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The party’s over in the Hindu Kush: It’s time for the US to call it a day

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  • September 26, 2011

    On the tenth anniversary of 9-11, a multitude of ceremonial events and media recapitulations took place across America, focused especially on New York, where the twin towers of the International Trade Center were demolished by two hijacked airliners, in Washington, where a hijacked airliner was flown into the west wall of the Pentagon, and Shanksville, Pennsylvania, where another hijacked airliner was only minutes away from careening into the US Capitol until some of its passengers decided to fight back by storming the cockpit and overpowering the fanatics at the controls, then perished in a thunderous crash in the hills of Somerset after having failed to fully wrest control of the plane from its Allah-Akbar-chanting captors.

    As the reminiscing and memorializing on 9-11 has been taking place, echoes of a deeper, more analytical dialogue has become increasingly audible in many quarters of the country; thoughtful people are asking whether the ten year war America and its allies have been waging against politicized Islamic fundamentalism has been as successful as was hoped, or indeed as it should have been.

    Scepticism about results has now reached a point where the indeterminacy of the campaigns in Iraq, and now especially in the AfPak theatre, are being compared with Vietnam. That is, in both instances massive American military power essentially failed to subdue an adversary who possessed a mere fraction of the military resources which America could bring to bear against them. In the case of Vietnam, two successive administrations (Johnson and Nixon) took up the cudgel against a grass-roots Communist insurgency and in the end were compelled to accept defeat. In the present, two successive administrations (Bush and Obama) also took up the cudgel against a swarm of grass-roots Muslim fundamentalists, including al Qaeda (the perpetrators of 9-11), both in Afghanistan where they openly do battle against their American adversaries, and in Pakistan where they are surreptitiously asylum-ed and subsidized by the country's military class. As in the case of Vietnam, the battle has gone on far too long and with results that no longer justify the price that has been and is being paid in lives and treasure.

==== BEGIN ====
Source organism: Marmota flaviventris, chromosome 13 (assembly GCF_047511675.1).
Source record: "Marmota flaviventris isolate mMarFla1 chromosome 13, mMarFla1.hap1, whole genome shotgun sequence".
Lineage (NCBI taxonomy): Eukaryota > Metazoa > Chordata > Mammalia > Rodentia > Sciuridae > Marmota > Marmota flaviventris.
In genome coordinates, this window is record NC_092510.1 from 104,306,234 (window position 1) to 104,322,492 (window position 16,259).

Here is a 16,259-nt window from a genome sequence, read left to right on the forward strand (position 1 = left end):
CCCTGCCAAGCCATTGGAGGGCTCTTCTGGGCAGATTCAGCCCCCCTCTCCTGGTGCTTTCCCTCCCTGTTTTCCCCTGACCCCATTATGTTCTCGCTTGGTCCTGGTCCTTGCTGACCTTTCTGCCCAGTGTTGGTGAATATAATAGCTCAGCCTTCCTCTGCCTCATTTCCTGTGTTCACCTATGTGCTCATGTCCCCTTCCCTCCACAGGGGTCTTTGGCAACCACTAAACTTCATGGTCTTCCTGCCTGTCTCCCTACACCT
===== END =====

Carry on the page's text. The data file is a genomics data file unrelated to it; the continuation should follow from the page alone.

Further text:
Before the final act becomes as stark and tragic as it did in Vietnam, the US should take the lead in orchestrating a political settlement in which the Karzai regime and at least the saner elements of the Taliban share political power; and once this has been accomplished within manageable parameters, the US should radically reduce its military presence in the Hindu Kush. As for the political settlement that facilitates this, it must be taken for granted that many of the loftier goals which the US sought in the first place are no longer going to be attainable in any final settlement; rather it will have to reflect the fact that the Taliban, if not al Qaeda, have proved to be resilient enough, thanks in part to Pakistani duplicity, to politically and militarily survive the fray.

    This undoubtedly means a loosely integrated, quasi-theocratic Afghan state interspersed with an admixture of Islamic fundamentalism, grass-roots tribalism and a fragile semblance of modern-oriented civil society embedded in the urban sector, all competing for a place in the political sun. It will, as the saying goes, not be pretty; undoubtedly a bitter pill to swallow for those who had hoped for so much more; but it will be all that's available until the emergent political cacophony plays itself out.

    Despite assurances by Secretary of State Hillary Clinton, outgoing military commander General Petraeus (now head of the CIA), and Leon Panetta (the new head of the US Department of Defense), that enough progress both in military and nation-building terms has been made to assure that Afghanistan is now ready to move toward reasonable socio-political stability, the facts largely point in the opposite direction. The Taliban have not only survived a decade of efforts to eliminate them; they have in fact, especially in recent months, evolved into a formidable insurgent force that has deeply embedded itself into the grass-roots fabric of Afghan society and shown itself capable of conducting military operations almost at will not only throughout the countryside but in Kabul itself, as the assassination of Prof. Rabbani vividly testifies.